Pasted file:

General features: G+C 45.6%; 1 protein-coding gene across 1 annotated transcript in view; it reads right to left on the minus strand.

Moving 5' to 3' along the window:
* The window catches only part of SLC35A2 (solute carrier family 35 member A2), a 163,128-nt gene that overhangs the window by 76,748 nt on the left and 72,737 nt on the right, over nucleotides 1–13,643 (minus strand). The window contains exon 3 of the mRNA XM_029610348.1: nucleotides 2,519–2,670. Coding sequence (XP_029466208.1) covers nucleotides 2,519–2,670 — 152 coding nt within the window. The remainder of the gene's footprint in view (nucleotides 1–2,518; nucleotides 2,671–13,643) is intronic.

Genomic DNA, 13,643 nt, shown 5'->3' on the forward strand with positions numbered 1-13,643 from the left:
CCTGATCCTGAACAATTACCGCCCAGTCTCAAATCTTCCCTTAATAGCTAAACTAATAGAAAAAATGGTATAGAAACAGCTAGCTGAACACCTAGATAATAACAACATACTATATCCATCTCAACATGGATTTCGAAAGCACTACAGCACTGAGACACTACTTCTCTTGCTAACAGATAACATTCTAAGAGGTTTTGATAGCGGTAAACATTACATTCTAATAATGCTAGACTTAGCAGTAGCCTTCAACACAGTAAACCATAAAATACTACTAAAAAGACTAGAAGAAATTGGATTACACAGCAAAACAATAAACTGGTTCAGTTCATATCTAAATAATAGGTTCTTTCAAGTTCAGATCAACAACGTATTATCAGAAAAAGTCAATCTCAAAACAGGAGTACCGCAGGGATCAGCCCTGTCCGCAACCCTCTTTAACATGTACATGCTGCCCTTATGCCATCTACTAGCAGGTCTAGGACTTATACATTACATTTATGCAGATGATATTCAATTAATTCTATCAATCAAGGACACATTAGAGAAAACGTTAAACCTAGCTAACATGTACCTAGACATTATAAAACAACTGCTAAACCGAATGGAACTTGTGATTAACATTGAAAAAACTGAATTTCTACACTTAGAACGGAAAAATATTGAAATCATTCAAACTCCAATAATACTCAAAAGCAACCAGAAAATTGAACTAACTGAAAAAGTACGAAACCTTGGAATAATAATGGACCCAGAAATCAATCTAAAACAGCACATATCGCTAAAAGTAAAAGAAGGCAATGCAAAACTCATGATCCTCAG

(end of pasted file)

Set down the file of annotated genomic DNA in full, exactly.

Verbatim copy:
General features: G+C 45.6%; 1 protein-coding gene across 1 annotated transcript in view; it reads right to left on the minus strand.

Moving 5' to 3' along the window:
* The window catches only part of SLC35A2 (solute carrier family 35 member A2), a 163,128-nt gene that overhangs the window by 76,748 nt on the left and 72,737 nt on the right, over nucleotides 1–13,643 (minus strand). The window contains exon 3 of the mRNA XM_029610348.1: nucleotides 2,519–2,670. Coding sequence (XP_029466208.1) covers nucleotides 2,519–2,670 — 152 coding nt within the window. The remainder of the gene's footprint in view (nucleotides 1–2,518; nucleotides 2,671–13,643) is intronic.

Genomic DNA, 13,643 nt, shown 5'->3' on the forward strand with positions numbered 1-13,643 from the left:
CCTGATCCTGAACAATTACCGCCCAGTCTCAAATCTTCCCTTAATAGCTAAACTAATAGAAAAAATGGTATAGAAACAGCTAGCTGAACACCTAGATAATAACAACATACTATATCCATCTCAACATGGATTTCGAAAGCACTACAGCACTGAGACACTACTTCTCTTGCTAACAGATAACATTCTAAGAGGTTTTGATAGCGGTAAACATTACATTCTAATAATGCTAGACTTAGCAGTAGCCTTCAACACAGTAAACCATAAAATACTACTAAAAAGACTAGAAGAAATTGGATTACACAGCAAAACAATAAACTGGTTCAGTTCATATCTAAATAATAGGTTCTTTCAAGTTCAGATCAACAACGTATTATCAGAAAAAGTCAATCTCAAAACAGGAGTACCGCAGGGATCAGCCCTGTCCGCAACCCTCTTTAACATGTACATGCTGCCCTTATGCCATCTACTAGCAGGTCTAGGACTTATACATTACATTTATGCAGATGATATTCAATTAATTCTATCAATCAAGGACACATTAGAGAAAACGTTAAACCTAGCTAACATGTACCTAGACATTATAAAACAACTGCTAAACCGAATGGAACTTGTGATTAACATTGAAAAAACTGAATTTCTACACTTAGAACGGAAAAATATTGAAATCATTCAAACTCCAATAATACTCAAAAGCAACCAGAAAATTGAACTAACTGAAAAAGTACGAAACCTTGGAATAATAATGGACCCAGAAATCAATCTAAAACAGCACATATCGCTAAAAGTAAAAGAAGGCAATGCAAAACTCATGATCCTCAG